‘Most feared disease’: Indonesian farmers’ foot and mouth misery

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Farmers in Indonesia are struggling with an outbreak of foot-and-mouth disease for the first time in almost 40 years.
More than 410,000 cases have been recorded so far.
Indonesia is currently in the grip of its first major outbreak of foot and mouth disease (FMD) in nearly 40 years. The Southeast Asian country successfully eradicated the virus behind the disease in 1986 and was declared FMD-free by the World Organisation for Animal Health in 1990. The disease affects hoofed animals such as cows, sheep, goats, pigs and deer, and is highly contagious.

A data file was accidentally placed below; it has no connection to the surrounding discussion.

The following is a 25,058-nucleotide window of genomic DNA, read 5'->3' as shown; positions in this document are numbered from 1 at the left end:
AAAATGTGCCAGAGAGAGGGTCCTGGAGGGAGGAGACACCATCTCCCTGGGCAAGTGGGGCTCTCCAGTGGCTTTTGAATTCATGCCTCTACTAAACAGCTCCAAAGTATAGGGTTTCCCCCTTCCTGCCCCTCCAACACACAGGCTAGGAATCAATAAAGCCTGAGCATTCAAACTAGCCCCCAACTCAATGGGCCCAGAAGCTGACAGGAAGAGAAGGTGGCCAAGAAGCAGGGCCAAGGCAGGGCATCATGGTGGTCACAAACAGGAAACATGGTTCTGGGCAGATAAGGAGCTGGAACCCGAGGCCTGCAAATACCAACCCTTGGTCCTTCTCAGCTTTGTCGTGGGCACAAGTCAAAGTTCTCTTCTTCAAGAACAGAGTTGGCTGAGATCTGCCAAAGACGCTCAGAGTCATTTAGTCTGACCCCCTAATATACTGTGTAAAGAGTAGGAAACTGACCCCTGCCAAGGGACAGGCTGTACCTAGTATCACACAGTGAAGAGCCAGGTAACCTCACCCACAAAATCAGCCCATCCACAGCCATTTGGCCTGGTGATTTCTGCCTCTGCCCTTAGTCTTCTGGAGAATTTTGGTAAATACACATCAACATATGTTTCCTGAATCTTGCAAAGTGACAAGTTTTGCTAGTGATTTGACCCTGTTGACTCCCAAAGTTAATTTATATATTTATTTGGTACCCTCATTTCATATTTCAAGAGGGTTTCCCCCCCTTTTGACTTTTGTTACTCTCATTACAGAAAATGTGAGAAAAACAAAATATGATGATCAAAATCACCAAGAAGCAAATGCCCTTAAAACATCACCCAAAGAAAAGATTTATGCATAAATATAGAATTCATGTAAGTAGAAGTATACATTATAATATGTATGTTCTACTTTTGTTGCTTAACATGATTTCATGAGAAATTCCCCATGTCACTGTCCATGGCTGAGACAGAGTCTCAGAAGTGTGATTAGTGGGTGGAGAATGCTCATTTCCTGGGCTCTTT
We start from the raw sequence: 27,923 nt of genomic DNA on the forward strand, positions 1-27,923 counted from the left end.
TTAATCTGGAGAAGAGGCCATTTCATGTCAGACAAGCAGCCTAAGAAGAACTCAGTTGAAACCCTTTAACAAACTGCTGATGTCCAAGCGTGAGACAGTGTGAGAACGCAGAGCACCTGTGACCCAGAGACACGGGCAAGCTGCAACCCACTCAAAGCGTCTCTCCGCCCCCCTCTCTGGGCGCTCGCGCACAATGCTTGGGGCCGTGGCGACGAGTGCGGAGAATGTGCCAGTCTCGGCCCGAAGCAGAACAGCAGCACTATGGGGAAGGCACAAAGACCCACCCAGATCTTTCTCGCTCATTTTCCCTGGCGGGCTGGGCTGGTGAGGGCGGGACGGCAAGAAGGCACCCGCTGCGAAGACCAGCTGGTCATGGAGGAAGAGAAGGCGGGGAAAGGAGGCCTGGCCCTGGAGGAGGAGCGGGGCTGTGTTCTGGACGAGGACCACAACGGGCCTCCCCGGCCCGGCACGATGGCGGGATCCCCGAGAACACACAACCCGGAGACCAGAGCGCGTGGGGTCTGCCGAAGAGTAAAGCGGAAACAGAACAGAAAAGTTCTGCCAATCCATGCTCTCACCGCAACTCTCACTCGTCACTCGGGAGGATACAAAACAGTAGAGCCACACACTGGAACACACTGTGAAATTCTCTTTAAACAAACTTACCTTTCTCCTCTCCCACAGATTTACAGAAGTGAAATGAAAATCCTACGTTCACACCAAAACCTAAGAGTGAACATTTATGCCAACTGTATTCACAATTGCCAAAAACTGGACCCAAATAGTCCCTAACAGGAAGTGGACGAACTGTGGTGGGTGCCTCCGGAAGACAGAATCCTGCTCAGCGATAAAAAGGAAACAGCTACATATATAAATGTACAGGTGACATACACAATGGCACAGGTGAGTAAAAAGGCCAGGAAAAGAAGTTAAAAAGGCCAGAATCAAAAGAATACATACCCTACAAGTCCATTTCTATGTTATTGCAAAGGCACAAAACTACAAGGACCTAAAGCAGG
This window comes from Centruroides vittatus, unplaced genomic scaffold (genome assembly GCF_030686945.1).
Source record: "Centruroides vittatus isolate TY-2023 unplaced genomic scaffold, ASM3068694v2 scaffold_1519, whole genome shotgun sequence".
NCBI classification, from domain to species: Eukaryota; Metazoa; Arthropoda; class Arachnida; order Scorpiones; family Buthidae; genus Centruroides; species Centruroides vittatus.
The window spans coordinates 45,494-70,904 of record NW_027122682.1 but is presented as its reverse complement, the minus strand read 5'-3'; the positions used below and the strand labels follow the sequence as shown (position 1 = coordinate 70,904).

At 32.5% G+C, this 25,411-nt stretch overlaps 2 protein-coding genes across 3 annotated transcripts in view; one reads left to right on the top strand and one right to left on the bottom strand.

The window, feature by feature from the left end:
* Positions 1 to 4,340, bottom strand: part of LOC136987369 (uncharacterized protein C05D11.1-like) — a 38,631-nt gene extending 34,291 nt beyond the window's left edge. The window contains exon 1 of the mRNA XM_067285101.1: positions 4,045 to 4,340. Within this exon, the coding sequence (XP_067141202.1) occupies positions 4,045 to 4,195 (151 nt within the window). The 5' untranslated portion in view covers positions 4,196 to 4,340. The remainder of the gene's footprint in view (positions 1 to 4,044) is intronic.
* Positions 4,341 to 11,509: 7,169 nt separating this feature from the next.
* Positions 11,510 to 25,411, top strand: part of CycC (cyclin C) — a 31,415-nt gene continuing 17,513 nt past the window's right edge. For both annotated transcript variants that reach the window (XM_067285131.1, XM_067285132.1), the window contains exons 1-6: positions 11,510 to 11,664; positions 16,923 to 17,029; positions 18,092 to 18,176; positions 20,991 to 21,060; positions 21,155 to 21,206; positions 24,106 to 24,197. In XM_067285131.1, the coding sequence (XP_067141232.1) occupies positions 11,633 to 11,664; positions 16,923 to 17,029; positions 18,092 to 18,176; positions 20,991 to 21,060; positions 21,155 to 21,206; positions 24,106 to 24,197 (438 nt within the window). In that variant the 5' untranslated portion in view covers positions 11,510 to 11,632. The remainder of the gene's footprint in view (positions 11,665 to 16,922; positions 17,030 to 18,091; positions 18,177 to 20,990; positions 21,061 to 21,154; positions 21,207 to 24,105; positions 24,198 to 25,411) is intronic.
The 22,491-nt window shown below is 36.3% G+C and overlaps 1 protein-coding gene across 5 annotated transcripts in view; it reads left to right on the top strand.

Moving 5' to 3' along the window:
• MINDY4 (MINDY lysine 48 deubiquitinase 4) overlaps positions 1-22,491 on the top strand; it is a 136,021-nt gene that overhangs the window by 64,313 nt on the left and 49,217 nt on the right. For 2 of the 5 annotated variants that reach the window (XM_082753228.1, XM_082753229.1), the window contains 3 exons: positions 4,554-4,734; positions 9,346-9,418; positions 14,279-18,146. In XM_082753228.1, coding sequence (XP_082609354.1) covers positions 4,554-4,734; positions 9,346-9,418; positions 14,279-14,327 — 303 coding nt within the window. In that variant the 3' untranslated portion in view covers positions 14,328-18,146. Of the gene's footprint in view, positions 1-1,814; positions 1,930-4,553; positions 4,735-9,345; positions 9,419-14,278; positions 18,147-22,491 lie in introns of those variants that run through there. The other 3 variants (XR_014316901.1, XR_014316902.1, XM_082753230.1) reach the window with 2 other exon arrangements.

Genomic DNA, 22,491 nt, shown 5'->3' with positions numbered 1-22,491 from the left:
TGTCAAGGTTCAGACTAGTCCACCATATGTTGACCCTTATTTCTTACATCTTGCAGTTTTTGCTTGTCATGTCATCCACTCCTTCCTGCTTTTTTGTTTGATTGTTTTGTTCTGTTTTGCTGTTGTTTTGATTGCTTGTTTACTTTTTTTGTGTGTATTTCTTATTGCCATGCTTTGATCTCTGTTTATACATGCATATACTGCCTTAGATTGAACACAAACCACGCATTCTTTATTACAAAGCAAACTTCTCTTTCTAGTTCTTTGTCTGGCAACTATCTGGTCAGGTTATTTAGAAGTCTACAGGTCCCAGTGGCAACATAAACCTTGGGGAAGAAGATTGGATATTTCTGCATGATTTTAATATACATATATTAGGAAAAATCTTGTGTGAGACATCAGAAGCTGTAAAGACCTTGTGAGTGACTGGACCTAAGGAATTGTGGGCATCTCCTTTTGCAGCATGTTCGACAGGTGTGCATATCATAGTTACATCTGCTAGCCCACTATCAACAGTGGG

The Indonesian government says it is trying to stop the disease from spreading – both domestically and overseas.
Neighbouring Australia is on high alert, with estimates its economy could lose more than $50bn over 10 years if foot and mouth disease reaches its farms.

Al Jazeera’s Jessica Washington reports from Bogor in Indonesia’s West Java province.

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